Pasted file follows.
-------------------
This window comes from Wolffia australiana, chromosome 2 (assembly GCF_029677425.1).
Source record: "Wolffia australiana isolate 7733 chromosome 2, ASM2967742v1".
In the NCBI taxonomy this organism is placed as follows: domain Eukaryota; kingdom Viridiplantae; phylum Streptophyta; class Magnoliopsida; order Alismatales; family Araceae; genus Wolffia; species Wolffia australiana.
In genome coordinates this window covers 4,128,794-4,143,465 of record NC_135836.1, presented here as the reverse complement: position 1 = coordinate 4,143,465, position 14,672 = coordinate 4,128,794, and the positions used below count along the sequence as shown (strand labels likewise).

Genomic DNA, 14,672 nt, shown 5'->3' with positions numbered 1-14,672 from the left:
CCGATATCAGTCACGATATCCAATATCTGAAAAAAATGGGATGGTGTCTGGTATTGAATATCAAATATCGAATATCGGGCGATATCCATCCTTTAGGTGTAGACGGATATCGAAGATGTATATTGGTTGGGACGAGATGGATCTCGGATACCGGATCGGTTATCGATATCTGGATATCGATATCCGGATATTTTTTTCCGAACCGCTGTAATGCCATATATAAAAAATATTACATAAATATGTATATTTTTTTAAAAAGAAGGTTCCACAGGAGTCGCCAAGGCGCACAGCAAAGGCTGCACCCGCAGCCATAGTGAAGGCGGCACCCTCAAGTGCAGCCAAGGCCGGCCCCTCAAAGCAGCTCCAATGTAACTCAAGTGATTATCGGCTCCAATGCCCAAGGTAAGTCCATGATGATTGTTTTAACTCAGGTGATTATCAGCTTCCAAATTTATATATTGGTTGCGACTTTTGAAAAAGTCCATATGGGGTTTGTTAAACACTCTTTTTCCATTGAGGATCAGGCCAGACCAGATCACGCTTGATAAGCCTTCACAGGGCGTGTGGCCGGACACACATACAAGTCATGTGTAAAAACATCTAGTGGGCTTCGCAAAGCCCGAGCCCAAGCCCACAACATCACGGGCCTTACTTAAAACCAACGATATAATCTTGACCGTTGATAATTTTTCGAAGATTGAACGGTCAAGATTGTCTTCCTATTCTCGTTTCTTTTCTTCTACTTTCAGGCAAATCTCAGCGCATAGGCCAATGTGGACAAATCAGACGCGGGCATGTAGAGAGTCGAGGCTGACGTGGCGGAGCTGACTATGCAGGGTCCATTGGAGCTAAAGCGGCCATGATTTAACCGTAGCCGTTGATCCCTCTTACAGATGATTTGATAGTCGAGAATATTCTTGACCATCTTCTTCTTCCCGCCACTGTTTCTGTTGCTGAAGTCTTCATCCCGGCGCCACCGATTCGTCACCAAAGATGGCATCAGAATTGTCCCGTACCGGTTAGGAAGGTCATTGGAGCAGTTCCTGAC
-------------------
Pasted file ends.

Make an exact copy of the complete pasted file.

This window comes from Wolffia australiana, chromosome 2 (assembly GCF_029677425.1).
Source record: "Wolffia australiana isolate 7733 chromosome 2, ASM2967742v1".
In the NCBI taxonomy this organism is placed as follows: domain Eukaryota; kingdom Viridiplantae; phylum Streptophyta; class Magnoliopsida; order Alismatales; family Araceae; genus Wolffia; species Wolffia australiana.
In genome coordinates this window covers 4,128,794-4,143,465 of record NC_135836.1, presented here as the reverse complement: position 1 = coordinate 4,143,465, position 14,672 = coordinate 4,128,794, and the positions used below count along the sequence as shown (strand labels likewise).

Genomic DNA, 14,672 nt, shown 5'->3' with positions numbered 1-14,672 from the left:
CCGATATCAGTCACGATATCCAATATCTGAAAAAAATGGGATGGTGTCTGGTATTGAATATCAAATATCGAATATCGGGCGATATCCATCCTTTAGGTGTAGACGGATATCGAAGATGTATATTGGTTGGGACGAGATGGATCTCGGATACCGGATCGGTTATCGATATCTGGATATCGATATCCGGATATTTTTTTCCGAACCGCTGTAATGCCATATATAAAAAATATTACATAAATATGTATATTTTTTTAAAAAGAAGGTTCCACAGGAGTCGCCAAGGCGCACAGCAAAGGCTGCACCCGCAGCCATAGTGAAGGCGGCACCCTCAAGTGCAGCCAAGGCCGGCCCCTCAAAGCAGCTCCAATGTAACTCAAGTGATTATCGGCTCCAATGCCCAAGGTAAGTCCATGATGATTGTTTTAACTCAGGTGATTATCAGCTTCCAAATTTATATATTGGTTGCGACTTTTGAAAAAGTCCATATGGGGTTTGTTAAACACTCTTTTTCCATTGAGGATCAGGCCAGACCAGATCACGCTTGATAAGCCTTCACAGGGCGTGTGGCCGGACACACATACAAGTCATGTGTAAAAACATCTAGTGGGCTTCGCAAAGCCCGAGCCCAAGCCCACAACATCACGGGCCTTACTTAAAACCAACGATATAATCTTGACCGTTGATAATTTTTCGAAGATTGAACGGTCAAGATTGTCTTCCTATTCTCGTTTCTTTTCTTCTACTTTCAGGCAAATCTCAGCGCATAGGCCAATGTGGACAAATCAGACGCGGGCATGTAGAGAGTCGAGGCTGACGTGGCGGAGCTGACTATGCAGGGTCCATTGGAGCTAAAGCGGCCATGATTTAACCGTAGCCGTTGATCCCTCTTACAGATGATTTGATAGTCGAGAATATTCTTGACCATCTTCTTCTTCCCGCCACTGTTTCTGTTGCTGAAGTCTTCATCCCGGCGCCACCGATTCGTCACCAAAGATGGCATCAGAATTGTCCCGTACCGGTTAGGAAGGTCATTGGAGCAGTTCCTGAC